3. It brings lots of anti-incoherence out of the woodwork, which is a good and a bad thing. Just before I briefly discuss just a few of the highlights from the antis, a plea:

What We Should Do:

I think the pro-choice/reproductive justice movement is often, ahem, not that good at supporting our allies and champions. (I’m thinking of what happened to Steve Chadwick, among myriad examples.) MPs often get flooded with anti-material, and not enough in support, when they stick their necks out, just as do letters-to-the-ed columns and the ghastly “comments” sections on news pages and blogs. 

So, a few ideas if you have the time: write an op-ed to submit to your local paper; write a letter to the editor; a note or tweet of ‘thanks’ to the Green Party or a Green MP; a blog post and spread the linky love around. And, well, to everyone who has already done that, and to everyone who has done so much pro-choiceness over the past few years – you lovely people know who you are – to get abortion rights onto the political  agenda in an election year, thank you!

Now, for your entertainment:

Some Anti Doozies

ProLife NZ: With almost 15,000 abortions performed in NZ last year, access is clearly not a problem for anyone who seeks one out.”

And you know this how? Sorry, but that has a few logical (and evidentiary) problems. How about this: "With hundreds of thousands of people in NZ holding jobs, getting a job is clearly not a problem for anyone who seeks one out." ALRANZ has a whole category at its blog on “Barriers to Access” but here’s just one nice post: “The Abortion Obstacle Course: A Flow Chart”. 

“What is needed right now in this country is better support for women, and better options, not more abortion.”

Um, this isn’t about “more abortion”, you're the ones saying it's about "more abortion". And it's exactly about “better options” and “better support”.

Prolife New Zealand is also concerned that the Green Party now appears to have aligned itself with the Abortion Law Reform Association of NZ (ALRANZ), the extremist abortion lobby group headed by American abortion activist Morgan Healey. For many years ALRANZ has been trying to have an extreme abortion law, which would result in abortion-up-to-birth, introduced in New Zealand.”

Sorry, still rolling around laughing at this one. First Labour was in ALRANZ’s pocket, now the Greens. Who knew ALRANZ was so awesomely powerful. ALRANZ members await offers of highly paid lobby work! Abortion-up-to-birth, because it happens all the time (not) and again, zero information about why later abortion might be needed. Sigh.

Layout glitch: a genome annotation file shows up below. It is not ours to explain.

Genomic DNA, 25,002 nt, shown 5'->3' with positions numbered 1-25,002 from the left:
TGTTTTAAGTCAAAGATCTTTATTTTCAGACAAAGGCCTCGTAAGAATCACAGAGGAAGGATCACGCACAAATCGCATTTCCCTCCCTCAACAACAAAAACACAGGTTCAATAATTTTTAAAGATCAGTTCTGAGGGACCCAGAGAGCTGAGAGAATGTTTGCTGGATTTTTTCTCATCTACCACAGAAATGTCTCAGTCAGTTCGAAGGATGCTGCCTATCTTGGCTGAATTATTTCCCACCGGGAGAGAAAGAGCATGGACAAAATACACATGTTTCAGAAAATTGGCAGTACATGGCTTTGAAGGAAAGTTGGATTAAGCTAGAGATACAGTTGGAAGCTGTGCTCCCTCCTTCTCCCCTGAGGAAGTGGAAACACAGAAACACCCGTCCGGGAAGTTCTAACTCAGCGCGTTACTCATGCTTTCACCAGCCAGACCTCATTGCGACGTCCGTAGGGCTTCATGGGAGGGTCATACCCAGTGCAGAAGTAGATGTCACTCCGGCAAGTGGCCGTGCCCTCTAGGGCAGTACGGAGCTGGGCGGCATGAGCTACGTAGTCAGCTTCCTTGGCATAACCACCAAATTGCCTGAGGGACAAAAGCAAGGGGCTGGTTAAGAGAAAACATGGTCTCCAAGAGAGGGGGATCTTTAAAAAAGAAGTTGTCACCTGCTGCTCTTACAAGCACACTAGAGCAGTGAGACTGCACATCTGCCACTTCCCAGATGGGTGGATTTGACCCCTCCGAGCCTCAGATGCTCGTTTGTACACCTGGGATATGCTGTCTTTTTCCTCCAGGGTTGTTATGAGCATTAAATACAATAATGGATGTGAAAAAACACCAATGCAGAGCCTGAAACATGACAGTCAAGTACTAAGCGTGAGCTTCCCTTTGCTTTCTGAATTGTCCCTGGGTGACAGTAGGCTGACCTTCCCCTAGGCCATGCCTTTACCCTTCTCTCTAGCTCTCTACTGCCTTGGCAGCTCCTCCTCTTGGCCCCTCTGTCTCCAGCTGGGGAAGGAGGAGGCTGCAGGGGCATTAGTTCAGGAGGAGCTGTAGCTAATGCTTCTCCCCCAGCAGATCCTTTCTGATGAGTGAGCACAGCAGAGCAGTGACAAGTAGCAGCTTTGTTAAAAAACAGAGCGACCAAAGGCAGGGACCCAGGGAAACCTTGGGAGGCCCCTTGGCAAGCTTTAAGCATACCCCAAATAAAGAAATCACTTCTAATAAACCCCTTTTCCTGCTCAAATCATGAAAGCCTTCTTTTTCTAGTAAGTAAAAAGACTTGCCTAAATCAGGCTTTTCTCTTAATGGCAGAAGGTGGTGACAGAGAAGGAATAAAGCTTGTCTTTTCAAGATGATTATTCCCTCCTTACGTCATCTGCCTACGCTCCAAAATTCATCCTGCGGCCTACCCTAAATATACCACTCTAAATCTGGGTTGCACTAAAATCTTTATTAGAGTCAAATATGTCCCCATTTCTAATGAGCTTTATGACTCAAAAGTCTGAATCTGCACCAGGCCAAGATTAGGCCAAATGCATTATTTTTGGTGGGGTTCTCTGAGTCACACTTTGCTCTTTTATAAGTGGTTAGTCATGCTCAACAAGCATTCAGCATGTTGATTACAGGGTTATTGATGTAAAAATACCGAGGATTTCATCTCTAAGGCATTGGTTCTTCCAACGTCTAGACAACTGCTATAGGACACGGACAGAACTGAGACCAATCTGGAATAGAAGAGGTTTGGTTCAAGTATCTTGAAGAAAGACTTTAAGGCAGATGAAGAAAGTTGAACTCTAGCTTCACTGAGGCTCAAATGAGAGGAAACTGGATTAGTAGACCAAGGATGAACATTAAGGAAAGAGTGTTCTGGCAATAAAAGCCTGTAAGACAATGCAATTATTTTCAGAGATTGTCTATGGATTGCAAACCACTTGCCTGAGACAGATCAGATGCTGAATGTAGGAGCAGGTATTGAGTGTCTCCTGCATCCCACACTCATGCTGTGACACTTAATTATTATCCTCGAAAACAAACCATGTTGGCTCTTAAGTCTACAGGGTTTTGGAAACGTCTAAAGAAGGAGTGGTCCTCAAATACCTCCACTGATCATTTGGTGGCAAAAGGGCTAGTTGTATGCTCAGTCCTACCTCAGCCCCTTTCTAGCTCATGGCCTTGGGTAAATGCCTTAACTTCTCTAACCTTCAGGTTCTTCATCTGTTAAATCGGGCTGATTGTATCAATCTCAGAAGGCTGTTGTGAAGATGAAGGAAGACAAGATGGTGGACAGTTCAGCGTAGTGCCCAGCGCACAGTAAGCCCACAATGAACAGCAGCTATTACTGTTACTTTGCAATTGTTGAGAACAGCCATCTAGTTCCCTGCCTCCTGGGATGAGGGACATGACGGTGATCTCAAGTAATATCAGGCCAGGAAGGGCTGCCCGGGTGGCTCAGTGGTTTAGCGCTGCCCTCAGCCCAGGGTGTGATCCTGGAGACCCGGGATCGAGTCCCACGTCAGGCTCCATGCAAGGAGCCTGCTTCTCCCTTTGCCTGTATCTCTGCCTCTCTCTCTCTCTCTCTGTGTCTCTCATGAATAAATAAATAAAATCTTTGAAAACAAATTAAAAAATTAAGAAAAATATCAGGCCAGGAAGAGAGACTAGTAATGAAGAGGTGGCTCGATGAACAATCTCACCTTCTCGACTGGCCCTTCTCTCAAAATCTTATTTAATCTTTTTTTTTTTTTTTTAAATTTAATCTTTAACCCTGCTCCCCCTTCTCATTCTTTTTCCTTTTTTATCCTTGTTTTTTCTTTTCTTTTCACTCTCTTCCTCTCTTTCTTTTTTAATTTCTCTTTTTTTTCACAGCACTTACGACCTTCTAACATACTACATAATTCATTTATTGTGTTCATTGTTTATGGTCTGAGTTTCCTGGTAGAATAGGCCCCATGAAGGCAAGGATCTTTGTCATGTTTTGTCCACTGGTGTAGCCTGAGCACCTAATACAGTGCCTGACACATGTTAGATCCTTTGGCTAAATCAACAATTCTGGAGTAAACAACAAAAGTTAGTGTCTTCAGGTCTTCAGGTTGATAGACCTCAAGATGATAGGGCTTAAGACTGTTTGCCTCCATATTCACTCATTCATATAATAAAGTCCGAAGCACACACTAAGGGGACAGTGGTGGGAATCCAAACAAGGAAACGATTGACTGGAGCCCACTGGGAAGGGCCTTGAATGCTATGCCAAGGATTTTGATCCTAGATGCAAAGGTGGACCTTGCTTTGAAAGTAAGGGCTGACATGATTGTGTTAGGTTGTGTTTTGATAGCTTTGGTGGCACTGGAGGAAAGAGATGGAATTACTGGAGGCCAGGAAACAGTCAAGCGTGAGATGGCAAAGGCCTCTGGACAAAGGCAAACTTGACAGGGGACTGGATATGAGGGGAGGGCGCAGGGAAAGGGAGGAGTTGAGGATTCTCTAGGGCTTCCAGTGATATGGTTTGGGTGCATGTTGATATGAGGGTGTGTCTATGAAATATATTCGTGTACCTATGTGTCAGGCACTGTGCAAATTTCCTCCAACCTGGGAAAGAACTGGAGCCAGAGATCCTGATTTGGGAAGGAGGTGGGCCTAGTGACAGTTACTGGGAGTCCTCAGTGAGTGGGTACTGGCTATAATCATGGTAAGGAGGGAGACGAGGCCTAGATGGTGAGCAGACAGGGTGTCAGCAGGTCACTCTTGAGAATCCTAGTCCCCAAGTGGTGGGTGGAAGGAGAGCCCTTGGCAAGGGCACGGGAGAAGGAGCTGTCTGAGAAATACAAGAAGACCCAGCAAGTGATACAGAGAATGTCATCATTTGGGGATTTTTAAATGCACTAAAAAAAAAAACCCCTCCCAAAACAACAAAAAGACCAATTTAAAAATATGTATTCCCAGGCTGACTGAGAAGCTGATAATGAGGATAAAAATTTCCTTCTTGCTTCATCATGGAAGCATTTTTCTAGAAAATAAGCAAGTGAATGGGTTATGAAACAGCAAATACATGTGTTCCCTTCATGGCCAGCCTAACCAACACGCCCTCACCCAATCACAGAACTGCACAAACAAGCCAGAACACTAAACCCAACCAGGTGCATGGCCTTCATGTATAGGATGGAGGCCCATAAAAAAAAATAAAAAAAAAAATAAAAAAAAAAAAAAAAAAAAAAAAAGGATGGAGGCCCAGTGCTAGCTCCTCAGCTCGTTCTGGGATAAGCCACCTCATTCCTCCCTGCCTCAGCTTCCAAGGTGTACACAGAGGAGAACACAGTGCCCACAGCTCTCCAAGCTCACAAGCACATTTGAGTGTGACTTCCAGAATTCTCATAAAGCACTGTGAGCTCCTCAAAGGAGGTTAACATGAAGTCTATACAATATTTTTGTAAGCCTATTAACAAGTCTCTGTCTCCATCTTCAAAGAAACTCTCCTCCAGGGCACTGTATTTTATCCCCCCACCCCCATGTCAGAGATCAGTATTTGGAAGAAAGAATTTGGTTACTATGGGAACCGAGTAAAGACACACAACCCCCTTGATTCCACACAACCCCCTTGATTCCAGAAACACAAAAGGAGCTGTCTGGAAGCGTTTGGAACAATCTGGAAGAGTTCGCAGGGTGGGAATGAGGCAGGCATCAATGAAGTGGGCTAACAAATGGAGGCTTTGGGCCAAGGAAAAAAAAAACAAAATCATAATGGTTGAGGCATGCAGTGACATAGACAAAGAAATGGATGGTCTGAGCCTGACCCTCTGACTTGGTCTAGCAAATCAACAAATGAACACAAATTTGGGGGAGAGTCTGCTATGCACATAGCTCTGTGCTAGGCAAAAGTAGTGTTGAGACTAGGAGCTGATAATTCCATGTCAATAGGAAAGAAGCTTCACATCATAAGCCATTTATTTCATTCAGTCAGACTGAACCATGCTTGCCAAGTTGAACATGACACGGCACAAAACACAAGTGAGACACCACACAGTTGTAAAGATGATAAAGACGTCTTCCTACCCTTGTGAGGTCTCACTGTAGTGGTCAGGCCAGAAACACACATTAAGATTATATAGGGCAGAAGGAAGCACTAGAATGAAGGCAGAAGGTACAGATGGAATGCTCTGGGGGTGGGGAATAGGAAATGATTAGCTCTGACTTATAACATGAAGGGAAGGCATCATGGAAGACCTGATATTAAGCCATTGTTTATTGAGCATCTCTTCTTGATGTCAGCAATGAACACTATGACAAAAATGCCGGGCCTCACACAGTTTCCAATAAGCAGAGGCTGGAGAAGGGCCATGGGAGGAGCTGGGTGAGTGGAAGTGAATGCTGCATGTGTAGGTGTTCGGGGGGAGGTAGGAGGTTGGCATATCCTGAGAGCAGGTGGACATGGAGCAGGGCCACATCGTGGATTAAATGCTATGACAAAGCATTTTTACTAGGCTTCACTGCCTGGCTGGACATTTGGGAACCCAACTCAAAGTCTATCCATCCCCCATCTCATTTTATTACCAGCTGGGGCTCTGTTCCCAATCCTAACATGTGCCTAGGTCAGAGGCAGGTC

Family Life International“Pre-born children who have been diagnosed with Down syndrome, Spina Bifida and many other conditions prior to birth have been targeted by the Greens as being unworthy of life” said Colleen (Bayer). “As a mother of children with Down syndrome, I find this policy offensive. The Greens have chosen to target these pre-born babies in order to rid our society of them.”

The issue of laws that target fetal abnormality is a serious one, and while I dislike the way it’s used to disguise an across-the-board opposition to abortion rights, some pretty important issues have been raised by disability rights activists, and anti- and pro-choicers alike. (BTW ALRANZ has been working hard on trying to start a discussion on this issue.) The Greens' policy, again as I read it, takes pains to grapple with some of these very difficult issues. However, not so the current law, which makes no bones about targeting fetal abnormality and “subnormal” pregnant women. (And I won't start on how awful the Royal Commission was on this.) Where’s the campaign from the antis to get that changed? And that ghastly language is yet another reason, in my personal view, an ideal law would avoid these kinds of “reasons” or “grounds”. Oh, and hey, Colleen, there are disabled people in my whanau too, and I would guess in every whanau in this country, and I find your argument offensive.

Family First: A sound law needs to ... not leave women exposed to harms, such as those recently witnessed in the criminal trial of Kermit Gosnell…”

Oh, I was just waiting for someone to come out with Kermit Gosnell, the rogue abortion doctor in Philadelphia convicted last year of murder and manslaughter. Gosnells thrive where safe legal abortion is difficult or impossible to get, where barriers and stigma drive abortion underground. Decriminalisation is the opposite of that. And, as already noted, abortion will be regulated as are all those other medical procedures not governed by criminal laws.